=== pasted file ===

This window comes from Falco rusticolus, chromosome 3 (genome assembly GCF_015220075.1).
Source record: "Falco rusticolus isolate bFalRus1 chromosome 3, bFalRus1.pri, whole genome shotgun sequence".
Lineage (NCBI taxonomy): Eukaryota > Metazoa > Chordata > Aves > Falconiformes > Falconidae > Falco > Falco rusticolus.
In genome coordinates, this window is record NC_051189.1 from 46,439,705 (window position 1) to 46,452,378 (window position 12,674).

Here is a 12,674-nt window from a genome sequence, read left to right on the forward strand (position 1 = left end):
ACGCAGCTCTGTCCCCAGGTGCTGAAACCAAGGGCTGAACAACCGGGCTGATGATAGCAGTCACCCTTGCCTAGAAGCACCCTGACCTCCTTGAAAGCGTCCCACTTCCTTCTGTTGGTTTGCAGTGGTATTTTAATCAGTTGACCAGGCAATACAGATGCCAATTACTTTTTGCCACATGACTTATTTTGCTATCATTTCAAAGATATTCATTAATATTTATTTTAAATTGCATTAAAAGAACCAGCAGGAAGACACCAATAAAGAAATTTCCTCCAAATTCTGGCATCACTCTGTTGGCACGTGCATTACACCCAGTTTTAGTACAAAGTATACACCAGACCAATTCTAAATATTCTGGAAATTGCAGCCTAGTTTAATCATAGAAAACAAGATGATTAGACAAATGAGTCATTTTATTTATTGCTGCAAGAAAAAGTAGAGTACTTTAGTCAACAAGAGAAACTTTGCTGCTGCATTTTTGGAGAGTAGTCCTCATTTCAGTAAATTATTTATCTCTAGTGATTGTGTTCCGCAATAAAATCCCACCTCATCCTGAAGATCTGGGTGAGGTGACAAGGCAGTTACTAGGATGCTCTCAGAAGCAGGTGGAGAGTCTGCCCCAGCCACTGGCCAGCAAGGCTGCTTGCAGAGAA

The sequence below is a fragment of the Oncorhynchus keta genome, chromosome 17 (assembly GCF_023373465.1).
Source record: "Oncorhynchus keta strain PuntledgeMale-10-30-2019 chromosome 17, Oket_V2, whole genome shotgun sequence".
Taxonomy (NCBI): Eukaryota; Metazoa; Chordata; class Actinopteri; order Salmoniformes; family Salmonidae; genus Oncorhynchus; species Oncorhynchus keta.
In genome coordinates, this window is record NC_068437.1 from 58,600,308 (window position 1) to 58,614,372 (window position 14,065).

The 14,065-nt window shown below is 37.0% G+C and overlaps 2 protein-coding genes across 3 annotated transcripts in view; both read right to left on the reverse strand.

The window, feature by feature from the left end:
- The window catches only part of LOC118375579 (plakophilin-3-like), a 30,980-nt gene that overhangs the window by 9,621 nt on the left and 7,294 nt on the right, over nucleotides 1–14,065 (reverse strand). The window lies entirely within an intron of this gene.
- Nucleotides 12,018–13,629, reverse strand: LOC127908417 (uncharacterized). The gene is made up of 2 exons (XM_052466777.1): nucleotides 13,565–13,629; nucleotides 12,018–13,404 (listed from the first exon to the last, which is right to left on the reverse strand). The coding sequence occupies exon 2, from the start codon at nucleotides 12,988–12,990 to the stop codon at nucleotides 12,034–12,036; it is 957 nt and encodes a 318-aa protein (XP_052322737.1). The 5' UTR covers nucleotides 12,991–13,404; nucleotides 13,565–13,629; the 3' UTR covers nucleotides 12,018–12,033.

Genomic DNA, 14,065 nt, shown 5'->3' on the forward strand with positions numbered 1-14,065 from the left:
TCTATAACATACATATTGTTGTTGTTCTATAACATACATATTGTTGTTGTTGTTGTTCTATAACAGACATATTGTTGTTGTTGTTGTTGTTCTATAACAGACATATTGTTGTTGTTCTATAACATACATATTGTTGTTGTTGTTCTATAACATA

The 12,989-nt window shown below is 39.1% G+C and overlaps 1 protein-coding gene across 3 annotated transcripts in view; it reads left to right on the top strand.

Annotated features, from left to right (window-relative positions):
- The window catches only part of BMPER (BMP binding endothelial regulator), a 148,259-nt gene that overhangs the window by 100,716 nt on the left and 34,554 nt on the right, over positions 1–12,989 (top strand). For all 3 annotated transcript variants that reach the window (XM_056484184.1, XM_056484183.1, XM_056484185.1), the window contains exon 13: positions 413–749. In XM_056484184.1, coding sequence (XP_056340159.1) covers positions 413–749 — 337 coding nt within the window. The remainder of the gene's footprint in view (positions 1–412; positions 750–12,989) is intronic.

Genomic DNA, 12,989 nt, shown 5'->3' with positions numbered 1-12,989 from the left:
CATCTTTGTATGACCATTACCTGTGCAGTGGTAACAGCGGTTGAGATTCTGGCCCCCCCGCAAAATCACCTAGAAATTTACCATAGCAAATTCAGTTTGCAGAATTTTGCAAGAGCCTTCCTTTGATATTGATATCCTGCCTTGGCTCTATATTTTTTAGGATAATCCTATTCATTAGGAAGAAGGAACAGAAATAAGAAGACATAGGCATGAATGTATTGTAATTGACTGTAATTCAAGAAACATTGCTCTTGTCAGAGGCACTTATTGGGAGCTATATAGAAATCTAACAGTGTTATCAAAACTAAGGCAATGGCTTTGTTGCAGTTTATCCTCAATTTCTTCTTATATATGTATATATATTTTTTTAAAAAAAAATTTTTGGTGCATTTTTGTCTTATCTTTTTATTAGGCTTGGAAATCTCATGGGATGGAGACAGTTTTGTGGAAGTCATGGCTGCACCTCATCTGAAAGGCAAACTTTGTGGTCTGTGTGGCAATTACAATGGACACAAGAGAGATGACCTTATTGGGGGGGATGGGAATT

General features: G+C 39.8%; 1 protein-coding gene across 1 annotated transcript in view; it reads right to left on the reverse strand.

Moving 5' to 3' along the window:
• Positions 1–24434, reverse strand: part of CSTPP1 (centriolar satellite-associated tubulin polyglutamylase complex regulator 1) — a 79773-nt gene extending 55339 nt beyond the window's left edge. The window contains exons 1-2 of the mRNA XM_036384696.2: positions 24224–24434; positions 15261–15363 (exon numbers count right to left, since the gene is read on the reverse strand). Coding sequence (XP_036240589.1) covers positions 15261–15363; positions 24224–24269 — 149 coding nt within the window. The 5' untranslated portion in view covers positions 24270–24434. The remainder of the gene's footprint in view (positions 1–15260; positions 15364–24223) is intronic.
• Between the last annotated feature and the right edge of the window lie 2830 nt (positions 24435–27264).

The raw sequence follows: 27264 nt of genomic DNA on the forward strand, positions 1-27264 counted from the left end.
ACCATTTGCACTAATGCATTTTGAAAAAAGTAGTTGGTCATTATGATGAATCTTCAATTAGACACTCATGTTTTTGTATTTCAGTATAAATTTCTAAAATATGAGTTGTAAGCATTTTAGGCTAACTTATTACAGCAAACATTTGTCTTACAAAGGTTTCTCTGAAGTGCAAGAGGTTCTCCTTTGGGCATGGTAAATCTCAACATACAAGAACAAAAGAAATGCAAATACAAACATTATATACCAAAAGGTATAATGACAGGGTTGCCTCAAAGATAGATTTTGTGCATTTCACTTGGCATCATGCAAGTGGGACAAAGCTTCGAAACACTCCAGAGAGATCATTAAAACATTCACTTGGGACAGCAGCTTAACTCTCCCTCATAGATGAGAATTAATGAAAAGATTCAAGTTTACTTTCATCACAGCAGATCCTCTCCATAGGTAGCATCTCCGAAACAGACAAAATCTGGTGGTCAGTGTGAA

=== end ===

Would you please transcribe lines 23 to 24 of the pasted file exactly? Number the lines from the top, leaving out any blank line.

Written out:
Moving 5' to 3' along the window:
• Positions 1–24434, reverse strand: part of CSTPP1 (centriolar satellite-associated tubulin polyglutamylase complex regulator 1) — a 79773-nt gene extending 55339 nt beyond the window's left edge. The window contains exons 1-2 of the mRNA XM_036384696.2: positions 24224–24434; positions 15261–15363 (exon numbers count right to left, since the gene is read on the reverse strand). Coding sequence (XP_036240589.1) covers positions 15261–15363; positions 24224–24269 — 149 coding nt within the window. The 5' untranslated portion in view covers positions 24270–24434. The remainder of the gene's footprint in view (positions 1–15260; positions 15364–24223) is intronic.